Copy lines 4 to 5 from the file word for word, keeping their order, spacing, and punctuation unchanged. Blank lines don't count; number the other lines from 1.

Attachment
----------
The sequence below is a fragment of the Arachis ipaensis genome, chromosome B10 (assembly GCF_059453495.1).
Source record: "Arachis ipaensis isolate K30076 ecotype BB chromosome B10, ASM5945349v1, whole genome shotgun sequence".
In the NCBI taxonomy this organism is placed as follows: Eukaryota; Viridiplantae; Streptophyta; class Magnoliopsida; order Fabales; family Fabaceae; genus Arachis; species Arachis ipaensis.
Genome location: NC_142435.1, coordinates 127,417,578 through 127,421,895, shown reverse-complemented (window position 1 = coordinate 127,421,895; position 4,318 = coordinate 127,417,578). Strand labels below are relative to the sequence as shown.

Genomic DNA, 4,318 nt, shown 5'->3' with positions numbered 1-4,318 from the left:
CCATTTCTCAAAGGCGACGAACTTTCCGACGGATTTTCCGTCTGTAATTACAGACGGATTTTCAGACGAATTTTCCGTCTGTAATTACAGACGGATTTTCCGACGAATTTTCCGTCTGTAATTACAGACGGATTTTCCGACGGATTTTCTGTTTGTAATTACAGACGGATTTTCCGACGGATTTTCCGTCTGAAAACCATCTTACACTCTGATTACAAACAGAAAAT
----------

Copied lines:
Genome location: NC_142435.1, coordinates 127,417,578 through 127,421,895, shown reverse-complemented (window position 1 = coordinate 127,421,895; position 4,318 = coordinate 127,417,578). Strand labels below are relative to the sequence as shown.

Genomic DNA, 4,318 nt, shown 5'->3' with positions numbered 1-4,318 from the left: